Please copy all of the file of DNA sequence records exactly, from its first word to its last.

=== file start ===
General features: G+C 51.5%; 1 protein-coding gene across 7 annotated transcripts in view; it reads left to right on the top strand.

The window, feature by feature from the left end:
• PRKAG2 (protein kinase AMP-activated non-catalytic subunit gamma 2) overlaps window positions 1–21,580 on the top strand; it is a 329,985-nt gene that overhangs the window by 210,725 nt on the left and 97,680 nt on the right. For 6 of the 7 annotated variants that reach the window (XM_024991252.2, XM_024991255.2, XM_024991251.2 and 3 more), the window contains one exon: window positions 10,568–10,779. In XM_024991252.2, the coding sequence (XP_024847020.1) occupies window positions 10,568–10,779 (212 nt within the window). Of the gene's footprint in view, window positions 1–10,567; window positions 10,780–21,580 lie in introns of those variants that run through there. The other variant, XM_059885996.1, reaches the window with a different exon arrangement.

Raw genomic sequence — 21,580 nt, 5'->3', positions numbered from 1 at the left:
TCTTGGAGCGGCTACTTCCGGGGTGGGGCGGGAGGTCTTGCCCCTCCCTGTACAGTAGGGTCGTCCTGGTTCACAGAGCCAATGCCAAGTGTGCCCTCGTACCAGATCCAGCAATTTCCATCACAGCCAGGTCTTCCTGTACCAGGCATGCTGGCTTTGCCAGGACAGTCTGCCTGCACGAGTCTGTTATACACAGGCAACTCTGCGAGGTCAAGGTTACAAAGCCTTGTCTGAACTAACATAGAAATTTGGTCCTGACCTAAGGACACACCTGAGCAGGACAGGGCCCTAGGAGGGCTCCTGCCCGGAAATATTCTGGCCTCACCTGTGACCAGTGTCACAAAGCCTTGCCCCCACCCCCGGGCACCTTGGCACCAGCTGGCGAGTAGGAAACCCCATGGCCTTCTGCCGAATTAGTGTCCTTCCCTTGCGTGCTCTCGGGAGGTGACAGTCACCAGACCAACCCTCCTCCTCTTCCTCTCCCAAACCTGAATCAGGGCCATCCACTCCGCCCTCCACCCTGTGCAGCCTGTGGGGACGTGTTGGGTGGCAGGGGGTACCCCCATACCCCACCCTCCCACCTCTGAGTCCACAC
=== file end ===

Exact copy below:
General features: G+C 51.5%; 1 protein-coding gene across 7 annotated transcripts in view; it reads left to right on the top strand.

The window, feature by feature from the left end:
• PRKAG2 (protein kinase AMP-activated non-catalytic subunit gamma 2) overlaps window positions 1–21,580 on the top strand; it is a 329,985-nt gene that overhangs the window by 210,725 nt on the left and 97,680 nt on the right. For 6 of the 7 annotated variants that reach the window (XM_024991252.2, XM_024991255.2, XM_024991251.2 and 3 more), the window contains one exon: window positions 10,568–10,779. In XM_024991252.2, the coding sequence (XP_024847020.1) occupies window positions 10,568–10,779 (212 nt within the window). Of the gene's footprint in view, window positions 1–10,567; window positions 10,780–21,580 lie in introns of those variants that run through there. The other variant, XM_059885996.1, reaches the window with a different exon arrangement.

Raw genomic sequence — 21,580 nt, 5'->3', positions numbered from 1 at the left:
TCTTGGAGCGGCTACTTCCGGGGTGGGGCGGGAGGTCTTGCCCCTCCCTGTACAGTAGGGTCGTCCTGGTTCACAGAGCCAATGCCAAGTGTGCCCTCGTACCAGATCCAGCAATTTCCATCACAGCCAGGTCTTCCTGTACCAGGCATGCTGGCTTTGCCAGGACAGTCTGCCTGCACGAGTCTGTTATACACAGGCAACTCTGCGAGGTCAAGGTTACAAAGCCTTGTCTGAACTAACATAGAAATTTGGTCCTGACCTAAGGACACACCTGAGCAGGACAGGGCCCTAGGAGGGCTCCTGCCCGGAAATATTCTGGCCTCACCTGTGACCAGTGTCACAAAGCCTTGCCCCCACCCCCGGGCACCTTGGCACCAGCTGGCGAGTAGGAAACCCCATGGCCTTCTGCCGAATTAGTGTCCTTCCCTTGCGTGCTCTCGGGAGGTGACAGTCACCAGACCAACCCTCCTCCTCTTCCTCTCCCAAACCTGAATCAGGGCCATCCACTCCGCCCTCCACCCTGTGCAGCCTGTGGGGACGTGTTGGGTGGCAGGGGGTACCCCCATACCCCACCCTCCCACCTCTGAGTCCACAC